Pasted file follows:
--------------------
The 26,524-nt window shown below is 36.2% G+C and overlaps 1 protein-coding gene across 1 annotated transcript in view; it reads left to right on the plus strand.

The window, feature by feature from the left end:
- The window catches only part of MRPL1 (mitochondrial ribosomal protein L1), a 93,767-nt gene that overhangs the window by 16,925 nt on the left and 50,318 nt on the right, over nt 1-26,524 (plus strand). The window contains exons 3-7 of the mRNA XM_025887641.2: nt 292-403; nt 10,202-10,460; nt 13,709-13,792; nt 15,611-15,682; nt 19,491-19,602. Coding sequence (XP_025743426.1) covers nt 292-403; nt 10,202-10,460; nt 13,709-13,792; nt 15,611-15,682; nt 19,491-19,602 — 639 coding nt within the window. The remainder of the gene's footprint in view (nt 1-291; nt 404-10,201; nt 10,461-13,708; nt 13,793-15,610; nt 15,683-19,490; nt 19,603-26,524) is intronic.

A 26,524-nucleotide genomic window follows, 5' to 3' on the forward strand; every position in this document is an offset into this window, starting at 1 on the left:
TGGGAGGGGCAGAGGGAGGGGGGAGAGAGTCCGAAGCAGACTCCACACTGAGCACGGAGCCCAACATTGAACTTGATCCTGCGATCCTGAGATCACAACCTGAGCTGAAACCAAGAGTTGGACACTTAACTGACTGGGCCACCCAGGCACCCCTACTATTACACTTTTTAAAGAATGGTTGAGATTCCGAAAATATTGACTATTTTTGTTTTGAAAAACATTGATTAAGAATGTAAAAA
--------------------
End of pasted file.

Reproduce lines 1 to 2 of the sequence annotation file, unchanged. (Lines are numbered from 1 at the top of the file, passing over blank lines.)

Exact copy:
The 26,524-nt window shown below is 36.2% G+C and overlaps 1 protein-coding gene across 1 annotated transcript in view; it reads left to right on the plus strand.

The window, feature by feature from the left end: